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You may lead a discussion, a writersâ€™ group or a parade — but how do you explain your role when it happened in the past?
It may seem like a little thing, but for some of us (ahem, like me), the past tense of â€œleadâ€� is actually pretty elusive. After all, thereâ€™s another word that sounds exactly like it in our languageâ€¦and itâ€™s a noun (âœ�ï¸�) thatâ€™s spelled exactly like the present tense of the verb.Â
If that sounds confusing, itâ€™s because it is! But donâ€™t worry, youâ€™re allowed to be confused. And youâ€™re also allowed to learn the simple rule thatâ€™ll keep you from ever having to type the phrase â€œpast tense of leadâ€� into Google again.
In this post, we lead you into a more comprehensive understanding of this tricky tense change — and give you a mnemonic to ensure you never forget the past tense of lead again!
Okay, so: Whatâ€™s the past tense of lead?
Lead is, in most cases, a verb meaning to guide, initiate, conduct, or show. It can also sometimes be used in noun form to refer to the person or entity in the leading position.
The past tense of â€œleadâ€� is â€œled,â€� which is not to be confused with the separate and distinct noun, â€œlead,â€� which sounds the same, but refers to the stuff you find inside your pencil.
Okay, okay — to be fair, there actually isnâ€™t any real lead in modern day pencils, because, as we now know, the stuff is pretty darn toxic. Rather, the â€œleadâ€� we refer to when weâ€™re talking about our favorite erasable writing instrument is actually graphite, which Wikipedia informs us is â€œa crystalline form of the element carbon with its atoms arranged in a hexagonal structure.â€� Along with leaving marks on paper, itâ€™s also used in batteries, electrodes, solar panels and even lubricants. Go figure!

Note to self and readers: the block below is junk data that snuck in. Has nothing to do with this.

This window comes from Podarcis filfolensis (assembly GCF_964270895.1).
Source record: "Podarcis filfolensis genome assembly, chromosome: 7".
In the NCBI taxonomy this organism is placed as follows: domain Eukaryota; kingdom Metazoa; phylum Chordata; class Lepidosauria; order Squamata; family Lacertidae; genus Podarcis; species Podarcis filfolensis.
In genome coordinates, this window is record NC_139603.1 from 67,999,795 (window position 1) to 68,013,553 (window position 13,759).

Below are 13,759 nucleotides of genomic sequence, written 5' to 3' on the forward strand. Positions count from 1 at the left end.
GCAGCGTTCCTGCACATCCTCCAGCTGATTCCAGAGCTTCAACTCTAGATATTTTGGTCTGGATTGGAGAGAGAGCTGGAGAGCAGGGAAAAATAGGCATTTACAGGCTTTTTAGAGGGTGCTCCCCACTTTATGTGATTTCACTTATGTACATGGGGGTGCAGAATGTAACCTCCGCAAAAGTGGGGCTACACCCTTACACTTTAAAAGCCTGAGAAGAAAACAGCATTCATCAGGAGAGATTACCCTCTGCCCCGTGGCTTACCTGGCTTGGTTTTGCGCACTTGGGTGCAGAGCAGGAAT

But anyway, thatâ€™s the short answer to the question. Hereâ€™s an example of what it looks like.
Today, I will lead the Halloween parade. Iâ€™m excited to wear my pumpkin costume!
Two weeks ago, I led the stand-up meetingâ€¦ but these days, my intern has been giving it a try.
Like we said above, it seems simple enough. But any writer whoâ€™s been at it for a while knows how easily these simple changes can slip out of our minds.
So what can you do to remember the difference forever?Â
Hereâ€™s an easy way to remember the past tense of lead
Although â€œleadâ€� (like the material) and â€œledâ€� (like the past tense of the verb lead) sound the same, they have very different meanings. But if you can remember this one simple rule, youâ€™ll never accidentally use the wrong one again.
The past tense of â€œleadâ€� is a word with three letters. Which makes sense, since we lose a bit of immediacy when weâ€™re talking about something that happened in the past.Â
Thus, you can always remember that you make the word â€œleadâ€� past tense by taking something away from it (namely, the letter â€œaâ€�) — whereas the word referring to the stuff that isnâ€™t actually in pencils is its whole, own separate concept.
The past tense of â€œleadâ€� is â€œled,â€� whereas the homophone â€œleadâ€� is a physical element.
There you have it! Now go forth and be leaders in the correct use of this finicky verb.
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Photo via Gajus / ShutterstockÂ